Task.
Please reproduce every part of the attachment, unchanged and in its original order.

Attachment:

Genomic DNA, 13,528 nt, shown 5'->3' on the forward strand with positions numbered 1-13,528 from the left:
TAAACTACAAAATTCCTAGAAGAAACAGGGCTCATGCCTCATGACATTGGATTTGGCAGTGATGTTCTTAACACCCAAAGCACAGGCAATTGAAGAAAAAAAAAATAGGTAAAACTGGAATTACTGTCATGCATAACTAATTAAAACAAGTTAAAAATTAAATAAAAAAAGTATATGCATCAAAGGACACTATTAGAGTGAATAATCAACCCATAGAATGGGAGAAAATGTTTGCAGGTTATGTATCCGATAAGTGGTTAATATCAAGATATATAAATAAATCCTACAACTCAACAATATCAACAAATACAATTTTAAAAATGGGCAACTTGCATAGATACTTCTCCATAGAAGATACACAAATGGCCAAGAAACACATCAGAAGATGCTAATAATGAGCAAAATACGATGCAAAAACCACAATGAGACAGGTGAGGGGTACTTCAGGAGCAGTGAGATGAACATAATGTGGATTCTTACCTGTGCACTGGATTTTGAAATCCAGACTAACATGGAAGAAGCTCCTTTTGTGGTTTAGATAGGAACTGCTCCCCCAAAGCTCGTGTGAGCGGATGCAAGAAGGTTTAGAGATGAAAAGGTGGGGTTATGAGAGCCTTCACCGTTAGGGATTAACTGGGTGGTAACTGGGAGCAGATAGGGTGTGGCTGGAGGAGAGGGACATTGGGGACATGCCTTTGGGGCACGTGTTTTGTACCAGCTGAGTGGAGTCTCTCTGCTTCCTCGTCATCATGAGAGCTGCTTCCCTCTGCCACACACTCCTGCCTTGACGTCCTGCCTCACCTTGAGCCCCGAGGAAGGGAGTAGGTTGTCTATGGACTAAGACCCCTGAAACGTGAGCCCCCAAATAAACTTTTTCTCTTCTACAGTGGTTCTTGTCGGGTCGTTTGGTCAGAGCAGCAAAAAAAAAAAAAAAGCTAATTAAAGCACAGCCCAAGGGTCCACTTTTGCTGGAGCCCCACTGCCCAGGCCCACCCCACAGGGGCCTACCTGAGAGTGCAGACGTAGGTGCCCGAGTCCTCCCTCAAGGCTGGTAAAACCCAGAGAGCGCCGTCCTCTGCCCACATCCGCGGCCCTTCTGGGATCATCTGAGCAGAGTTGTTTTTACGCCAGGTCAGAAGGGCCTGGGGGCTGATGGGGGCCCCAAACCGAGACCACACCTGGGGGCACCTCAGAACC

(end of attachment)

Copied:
Genomic DNA, 13,528 nt, shown 5'->3' on the forward strand with positions numbered 1-13,528 from the left:
TAAACTACAAAATTCCTAGAAGAAACAGGGCTCATGCCTCATGACATTGGATTTGGCAGTGATGTTCTTAACACCCAAAGCACAGGCAATTGAAGAAAAAAAAAATAGGTAAAACTGGAATTACTGTCATGCATAACTAATTAAAACAAGTTAAAAATTAAATAAAAAAAGTATATGCATCAAAGGACACTATTAGAGTGAATAATCAACCCATAGAATGGGAGAAAATGTTTGCAGGTTATGTATCCGATAAGTGGTTAATATCAAGATATATAAATAAATCCTACAACTCAACAATATCAACAAATACAATTTTAAAAATGGGCAACTTGCATAGATACTTCTCCATAGAAGATACACAAATGGCCAAGAAACACATCAGAAGATGCTAATAATGAGCAAAATACGATGCAAAAACCACAATGAGACAGGTGAGGGGTACTTCAGGAGCAGTGAGATGAACATAATGTGGATTCTTACCTGTGCACTGGATTTTGAAATCCAGACTAACATGGAAGAAGCTCCTTTTGTGGTTTAGATAGGAACTGCTCCCCCAAAGCTCGTGTGAGCGGATGCAAGAAGGTTTAGAGATGAAAAGGTGGGGTTATGAGAGCCTTCACCGTTAGGGATTAACTGGGTGGTAACTGGGAGCAGATAGGGTGTGGCTGGAGGAGAGGGACATTGGGGACATGCCTTTGGGGCACGTGTTTTGTACCAGCTGAGTGGAGTCTCTCTGCTTCCTCGTCATCATGAGAGCTGCTTCCCTCTGCCACACACTCCTGCCTTGACGTCCTGCCTCACCTTGAGCCCCGAGGAAGGGAGTAGGTTGTCTATGGACTAAGACCCCTGAAACGTGAGCCCCCAAATAAACTTTTTCTCTTCTACAGTGGTTCTTGTCGGGTCGTTTGGTCAGAGCAGCAAAAAAAAAAAAAAAGCTAATTAAAGCACAGCCCAAGGGTCCACTTTTGCTGGAGCCCCACTGCCCAGGCCCACCCCACAGGGGCCTACCTGAGAGTGCAGACGTAGGTGCCCGAGTCCTCCCTCAAGGCTGGTAAAACCCAGAGAGCGCCGTCCTCTGCCCACATCCGCGGCCCTTCTGGGATCATCTGAGCAGAGTTGTTTTTACGCCAGGTCAGAAGGGCCTGGGGGCTGATGGGGGCCCCAAACCGAGACCACACCTGGGGGCACCTCAGAACC